This is the age of click-and-buy, with one in three people choosing to buy online. V-Day does its civic duty by helping to increase the valuation of already over-valued e-commerce sites and win another gazillion dollars in the next round of funding.

Different "adult" products that see a rise in hope-driven business in the run-up to V-day. Advertising for some of these products has recently been banned from prime-time television, to arrest the rampant spread of corruption-by-Western-civilisation. For the same reasons, these products cannot be named by respected newspapers.

Counsellors, who scramble to cope with a sudden influx of the lovelorn. Like the rise of respiratory allergies in some months, February sees an increase in "loveria" cases. Unfortunately, there is no cure; one can only manage the symptoms and pray that this too, shall pass.

Then there are those who don't necessarily gain employment, but derive a sense of purpose from V-Day. Indeed, some of them owe their very existence to the festival of lurve:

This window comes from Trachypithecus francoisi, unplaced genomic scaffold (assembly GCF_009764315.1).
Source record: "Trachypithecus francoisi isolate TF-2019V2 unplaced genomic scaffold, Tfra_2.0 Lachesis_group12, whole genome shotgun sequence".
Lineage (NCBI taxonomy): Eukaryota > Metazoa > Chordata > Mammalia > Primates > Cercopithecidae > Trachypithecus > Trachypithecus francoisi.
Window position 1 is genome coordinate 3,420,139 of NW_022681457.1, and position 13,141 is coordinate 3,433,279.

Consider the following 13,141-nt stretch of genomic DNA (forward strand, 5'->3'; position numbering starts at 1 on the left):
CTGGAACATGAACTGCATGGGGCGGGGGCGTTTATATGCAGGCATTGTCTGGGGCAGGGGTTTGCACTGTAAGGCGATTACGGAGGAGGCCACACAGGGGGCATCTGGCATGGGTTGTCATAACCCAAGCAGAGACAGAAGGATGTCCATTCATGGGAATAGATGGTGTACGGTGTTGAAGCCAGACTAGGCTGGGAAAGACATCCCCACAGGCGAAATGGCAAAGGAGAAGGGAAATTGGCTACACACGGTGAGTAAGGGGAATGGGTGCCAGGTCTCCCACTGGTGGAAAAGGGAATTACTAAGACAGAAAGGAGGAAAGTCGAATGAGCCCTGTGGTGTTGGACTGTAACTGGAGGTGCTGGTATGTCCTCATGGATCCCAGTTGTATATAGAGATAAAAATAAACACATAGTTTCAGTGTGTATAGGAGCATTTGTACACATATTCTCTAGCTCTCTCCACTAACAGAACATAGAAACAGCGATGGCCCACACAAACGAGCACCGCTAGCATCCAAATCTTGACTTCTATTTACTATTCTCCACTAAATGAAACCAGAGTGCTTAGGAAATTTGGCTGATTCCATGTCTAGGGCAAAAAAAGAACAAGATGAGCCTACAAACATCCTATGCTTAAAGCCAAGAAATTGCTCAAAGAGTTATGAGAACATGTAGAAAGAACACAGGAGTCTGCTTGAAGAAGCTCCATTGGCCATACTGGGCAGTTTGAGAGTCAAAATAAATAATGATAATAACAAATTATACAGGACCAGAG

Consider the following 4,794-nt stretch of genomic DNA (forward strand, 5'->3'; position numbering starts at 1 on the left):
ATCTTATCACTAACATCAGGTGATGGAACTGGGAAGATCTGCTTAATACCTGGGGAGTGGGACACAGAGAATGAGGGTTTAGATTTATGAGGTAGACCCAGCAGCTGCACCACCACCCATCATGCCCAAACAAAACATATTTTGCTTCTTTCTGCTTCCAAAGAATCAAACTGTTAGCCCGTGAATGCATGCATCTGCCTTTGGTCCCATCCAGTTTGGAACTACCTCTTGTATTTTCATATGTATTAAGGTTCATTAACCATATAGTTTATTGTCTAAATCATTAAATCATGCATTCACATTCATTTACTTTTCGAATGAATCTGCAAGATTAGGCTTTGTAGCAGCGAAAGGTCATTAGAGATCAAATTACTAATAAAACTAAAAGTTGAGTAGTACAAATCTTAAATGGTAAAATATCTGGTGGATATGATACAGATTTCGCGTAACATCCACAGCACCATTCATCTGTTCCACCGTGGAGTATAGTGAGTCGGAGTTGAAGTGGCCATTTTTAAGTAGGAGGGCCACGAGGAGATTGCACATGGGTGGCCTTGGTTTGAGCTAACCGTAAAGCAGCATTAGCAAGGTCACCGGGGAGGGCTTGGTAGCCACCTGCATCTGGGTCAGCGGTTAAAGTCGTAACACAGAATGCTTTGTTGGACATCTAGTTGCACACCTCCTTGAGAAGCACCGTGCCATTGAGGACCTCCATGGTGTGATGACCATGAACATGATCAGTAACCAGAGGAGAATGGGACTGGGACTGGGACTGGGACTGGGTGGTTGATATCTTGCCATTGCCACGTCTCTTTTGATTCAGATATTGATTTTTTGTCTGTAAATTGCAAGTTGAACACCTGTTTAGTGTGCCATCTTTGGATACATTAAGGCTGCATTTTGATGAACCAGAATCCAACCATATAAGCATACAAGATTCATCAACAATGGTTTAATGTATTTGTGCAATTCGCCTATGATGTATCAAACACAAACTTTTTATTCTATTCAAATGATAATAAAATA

The outraged parent (usually, but not always, the father of the girl).

Outraged junta, if the couple in question belong to different communities. Then the intensity of fury is inversely proportional to the closeness of the relationship, which means that the most incensed person will not even have met the couple. Outrage for hire, anyone?

The thwarted lover. This segment contributes heavily to the earlier categories in this list - flowers, teddy bears, jewellery, et al, with the quantum of contribution increasing in direct proportion to desperation level, but with little correlation to said thwarted lover's own financial state. The unofficial V-Day handbook for thwarted lovers says, "Thou shalt beg, borrow or steal, but thou shalt inundate the object of thy affection with objects of affection."